Has demand response hit an evolutionary dead end?
Bruce W. Radford is publisher of Public Utilities Fortnightly.
On March 18, the day after this issue went to press, FERC was scheduled at its decisional meeting to open a new formal inquiry on the role of demand response in regions that already have competitive wholesale power markets.
In particular, how much money should grid operators pay to electric customers who promise not to buy wholesale power?
While this new initiative presumably will cover the entire country, its purpose clearly is to settle a canard of a dispute that arose last August, when PJM proposed a new tariff for “economic” demand response—i.e., DR provided for profit, as opposed to reliability.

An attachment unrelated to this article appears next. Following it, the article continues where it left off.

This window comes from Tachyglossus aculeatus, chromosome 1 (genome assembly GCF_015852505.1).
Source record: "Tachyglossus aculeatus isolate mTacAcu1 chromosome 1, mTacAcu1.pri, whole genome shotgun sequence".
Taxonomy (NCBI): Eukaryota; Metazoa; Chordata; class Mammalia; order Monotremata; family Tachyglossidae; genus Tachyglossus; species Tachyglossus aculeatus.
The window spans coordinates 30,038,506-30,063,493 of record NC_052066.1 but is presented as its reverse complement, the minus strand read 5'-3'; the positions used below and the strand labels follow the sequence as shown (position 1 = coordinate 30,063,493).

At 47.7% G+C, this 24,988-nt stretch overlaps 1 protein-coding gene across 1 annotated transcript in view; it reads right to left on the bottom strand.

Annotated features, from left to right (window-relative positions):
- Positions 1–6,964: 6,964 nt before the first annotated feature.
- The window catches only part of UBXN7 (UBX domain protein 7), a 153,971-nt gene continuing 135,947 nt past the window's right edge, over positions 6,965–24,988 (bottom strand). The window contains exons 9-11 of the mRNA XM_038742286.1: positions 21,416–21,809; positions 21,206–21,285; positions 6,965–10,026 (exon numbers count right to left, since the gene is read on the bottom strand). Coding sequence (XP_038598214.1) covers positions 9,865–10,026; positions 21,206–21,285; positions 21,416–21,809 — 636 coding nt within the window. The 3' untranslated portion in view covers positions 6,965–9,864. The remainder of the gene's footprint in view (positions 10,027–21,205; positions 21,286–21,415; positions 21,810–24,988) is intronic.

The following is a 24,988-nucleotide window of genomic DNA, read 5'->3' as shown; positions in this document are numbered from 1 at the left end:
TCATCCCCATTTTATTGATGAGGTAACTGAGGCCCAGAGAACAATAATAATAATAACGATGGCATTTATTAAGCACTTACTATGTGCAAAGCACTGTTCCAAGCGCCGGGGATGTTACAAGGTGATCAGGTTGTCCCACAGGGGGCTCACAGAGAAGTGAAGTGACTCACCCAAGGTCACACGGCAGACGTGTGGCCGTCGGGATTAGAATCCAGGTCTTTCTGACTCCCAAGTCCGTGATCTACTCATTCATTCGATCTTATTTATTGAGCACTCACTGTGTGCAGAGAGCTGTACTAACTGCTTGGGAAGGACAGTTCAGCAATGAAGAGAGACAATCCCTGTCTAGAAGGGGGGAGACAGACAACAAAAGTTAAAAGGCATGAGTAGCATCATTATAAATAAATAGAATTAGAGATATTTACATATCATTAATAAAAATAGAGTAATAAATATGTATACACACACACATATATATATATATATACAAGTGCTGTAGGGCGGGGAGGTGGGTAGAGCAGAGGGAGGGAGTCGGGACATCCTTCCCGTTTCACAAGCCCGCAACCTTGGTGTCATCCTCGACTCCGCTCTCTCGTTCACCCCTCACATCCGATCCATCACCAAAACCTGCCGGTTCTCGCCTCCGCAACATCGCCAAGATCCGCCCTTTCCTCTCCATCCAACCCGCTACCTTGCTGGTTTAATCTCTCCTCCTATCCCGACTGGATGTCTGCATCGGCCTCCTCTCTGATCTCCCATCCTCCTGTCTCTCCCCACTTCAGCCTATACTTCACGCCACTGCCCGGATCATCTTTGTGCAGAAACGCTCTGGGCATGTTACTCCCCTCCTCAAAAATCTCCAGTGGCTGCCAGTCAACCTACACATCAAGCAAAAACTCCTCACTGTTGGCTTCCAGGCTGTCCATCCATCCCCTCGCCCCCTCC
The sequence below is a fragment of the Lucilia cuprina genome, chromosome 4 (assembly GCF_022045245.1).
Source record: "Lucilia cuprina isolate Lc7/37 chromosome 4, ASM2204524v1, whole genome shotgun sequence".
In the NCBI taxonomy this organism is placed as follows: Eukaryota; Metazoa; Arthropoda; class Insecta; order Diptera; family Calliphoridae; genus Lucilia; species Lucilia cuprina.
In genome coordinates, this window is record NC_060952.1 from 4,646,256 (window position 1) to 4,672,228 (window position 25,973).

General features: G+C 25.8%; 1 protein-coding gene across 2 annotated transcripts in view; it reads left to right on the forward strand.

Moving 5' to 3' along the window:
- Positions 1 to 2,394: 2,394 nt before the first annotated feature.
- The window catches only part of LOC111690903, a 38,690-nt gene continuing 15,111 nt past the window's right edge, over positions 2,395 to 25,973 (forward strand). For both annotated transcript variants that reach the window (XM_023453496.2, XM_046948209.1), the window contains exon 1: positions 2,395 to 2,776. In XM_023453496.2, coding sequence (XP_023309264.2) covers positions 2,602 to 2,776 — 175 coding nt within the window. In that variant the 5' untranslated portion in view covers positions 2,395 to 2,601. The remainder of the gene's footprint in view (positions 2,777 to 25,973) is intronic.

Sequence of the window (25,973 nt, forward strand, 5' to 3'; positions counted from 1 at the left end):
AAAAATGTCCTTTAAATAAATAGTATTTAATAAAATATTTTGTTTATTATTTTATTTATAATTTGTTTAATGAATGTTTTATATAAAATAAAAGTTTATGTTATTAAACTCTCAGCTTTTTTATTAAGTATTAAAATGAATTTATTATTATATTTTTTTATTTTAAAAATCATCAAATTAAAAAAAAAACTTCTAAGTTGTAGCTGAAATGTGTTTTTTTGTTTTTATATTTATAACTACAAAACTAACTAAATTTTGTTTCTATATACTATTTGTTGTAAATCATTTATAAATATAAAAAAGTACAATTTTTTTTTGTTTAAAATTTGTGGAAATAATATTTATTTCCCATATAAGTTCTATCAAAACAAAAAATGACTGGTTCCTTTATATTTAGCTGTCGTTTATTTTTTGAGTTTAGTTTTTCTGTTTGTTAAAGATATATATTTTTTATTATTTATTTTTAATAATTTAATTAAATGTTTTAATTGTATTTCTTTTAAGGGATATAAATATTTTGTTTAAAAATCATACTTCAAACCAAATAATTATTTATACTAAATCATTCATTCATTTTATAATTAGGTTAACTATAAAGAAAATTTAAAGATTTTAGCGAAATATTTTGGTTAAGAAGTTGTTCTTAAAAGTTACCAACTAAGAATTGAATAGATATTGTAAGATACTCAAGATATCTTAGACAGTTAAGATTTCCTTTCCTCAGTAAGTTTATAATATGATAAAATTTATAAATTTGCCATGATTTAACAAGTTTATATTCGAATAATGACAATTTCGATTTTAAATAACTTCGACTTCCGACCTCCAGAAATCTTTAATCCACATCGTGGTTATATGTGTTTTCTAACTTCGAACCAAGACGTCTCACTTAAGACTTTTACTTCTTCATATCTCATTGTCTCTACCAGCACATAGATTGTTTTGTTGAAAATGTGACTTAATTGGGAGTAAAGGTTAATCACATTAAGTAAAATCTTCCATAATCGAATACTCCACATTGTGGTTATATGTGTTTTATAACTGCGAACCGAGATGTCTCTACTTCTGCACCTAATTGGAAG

The case was reported in depth previously in this column, and in fact appeared ripe for decision as far back as December of last year. (See “Negawatt Pricing,” December 2009.) Yet the commission mysteriously failed to act, choosing to postpone its ruling indefinitely and prompting all manner of speculation on why the delay. Had something or someone turned the chairman’s ear?